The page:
• Use of biomass harvested from new and existing woodlands on agricultural land
        • Use of dedicated energy crops
slide45
Agriculture and the CAP

Theme 5

IEEP Agriculture and Land Management Programme

main research questions4
Main research questions
  • What are the technologies and land management actions needed to deliver better outcomes for water, soil and climate change mitigation?
  • What type of policy measures within the current CAP and the CAP reform proposals can support technological and non-technological options for sustainable resource use?
  • What is the nature and degree of support from the CAP that may be potentially needed to incentivise their uptake?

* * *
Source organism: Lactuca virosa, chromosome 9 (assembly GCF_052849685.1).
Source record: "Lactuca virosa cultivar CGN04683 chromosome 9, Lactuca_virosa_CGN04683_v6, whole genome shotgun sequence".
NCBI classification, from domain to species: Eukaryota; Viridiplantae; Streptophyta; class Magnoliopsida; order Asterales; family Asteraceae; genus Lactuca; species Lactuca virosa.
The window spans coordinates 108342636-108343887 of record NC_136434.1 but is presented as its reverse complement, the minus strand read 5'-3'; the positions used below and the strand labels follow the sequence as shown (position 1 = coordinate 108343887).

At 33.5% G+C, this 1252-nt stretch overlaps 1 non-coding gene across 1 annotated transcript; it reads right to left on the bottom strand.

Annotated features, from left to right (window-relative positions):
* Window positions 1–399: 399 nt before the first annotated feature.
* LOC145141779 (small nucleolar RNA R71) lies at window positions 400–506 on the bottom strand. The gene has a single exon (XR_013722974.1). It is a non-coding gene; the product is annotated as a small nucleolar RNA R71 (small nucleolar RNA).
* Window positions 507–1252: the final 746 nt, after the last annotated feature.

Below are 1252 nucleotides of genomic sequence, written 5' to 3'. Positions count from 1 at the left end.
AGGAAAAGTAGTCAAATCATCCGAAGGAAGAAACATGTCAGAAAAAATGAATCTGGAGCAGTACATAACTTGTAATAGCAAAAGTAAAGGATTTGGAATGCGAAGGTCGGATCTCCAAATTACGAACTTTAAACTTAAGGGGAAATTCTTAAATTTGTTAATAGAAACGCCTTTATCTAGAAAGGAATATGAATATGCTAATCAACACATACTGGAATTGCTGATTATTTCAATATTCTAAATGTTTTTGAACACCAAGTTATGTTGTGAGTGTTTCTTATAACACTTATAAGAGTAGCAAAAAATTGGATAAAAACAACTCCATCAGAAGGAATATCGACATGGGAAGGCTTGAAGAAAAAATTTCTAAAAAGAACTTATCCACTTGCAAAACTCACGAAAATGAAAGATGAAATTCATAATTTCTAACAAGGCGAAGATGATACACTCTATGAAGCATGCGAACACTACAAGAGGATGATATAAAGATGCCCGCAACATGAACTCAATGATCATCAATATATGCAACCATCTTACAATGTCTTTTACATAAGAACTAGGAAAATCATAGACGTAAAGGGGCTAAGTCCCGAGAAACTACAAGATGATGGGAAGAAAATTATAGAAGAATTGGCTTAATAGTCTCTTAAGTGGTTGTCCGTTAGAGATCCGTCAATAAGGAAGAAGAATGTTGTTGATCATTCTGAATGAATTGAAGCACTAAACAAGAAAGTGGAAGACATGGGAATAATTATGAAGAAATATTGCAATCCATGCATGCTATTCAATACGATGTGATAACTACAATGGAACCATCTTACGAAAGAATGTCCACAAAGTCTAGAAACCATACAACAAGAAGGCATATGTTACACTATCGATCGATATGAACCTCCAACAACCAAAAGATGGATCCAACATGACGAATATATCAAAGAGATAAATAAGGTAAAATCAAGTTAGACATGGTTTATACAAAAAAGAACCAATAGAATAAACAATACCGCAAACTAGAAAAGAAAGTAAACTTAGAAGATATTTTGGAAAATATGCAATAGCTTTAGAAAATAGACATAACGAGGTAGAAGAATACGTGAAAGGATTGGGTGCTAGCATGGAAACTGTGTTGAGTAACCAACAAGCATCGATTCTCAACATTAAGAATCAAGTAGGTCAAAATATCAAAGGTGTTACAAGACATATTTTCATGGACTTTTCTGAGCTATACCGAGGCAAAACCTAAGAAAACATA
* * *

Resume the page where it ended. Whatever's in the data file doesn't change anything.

the current cap and the natural resource question
The current CAP and the natural resource question
  • Since the 1992 McSharryreform- a gradual introduction of incentive payments to encourage the use of environmentally beneficial practices;
  • Since the 2003 Mid Term Review - a shift away from price support to decoupled payments and the introduction of environmental conditionality through cross compliance;
  • However, many of the environmental media affected by agricultural activity, such as water, soil and biodiversity, continue to deteriorate.
the future cap and the natural resource question
The future CAP and the natural resource question
  • Three overarching objectives:
        • Viable food production;
        • Sustainable management of natural resources and climate action;
        • Balanced territorial development.
  • Climate change is highlighted as a self-standing priority.
  • Knowledge transfer, innovation and advice also receive a much greater highlight than in the current CAP.
pillar 2 new design of the rural development policy
Pillar 2 - New design of the rural development policy

6 Union priorities:

  • Knowledge transfer
  • Enhancing competitiveness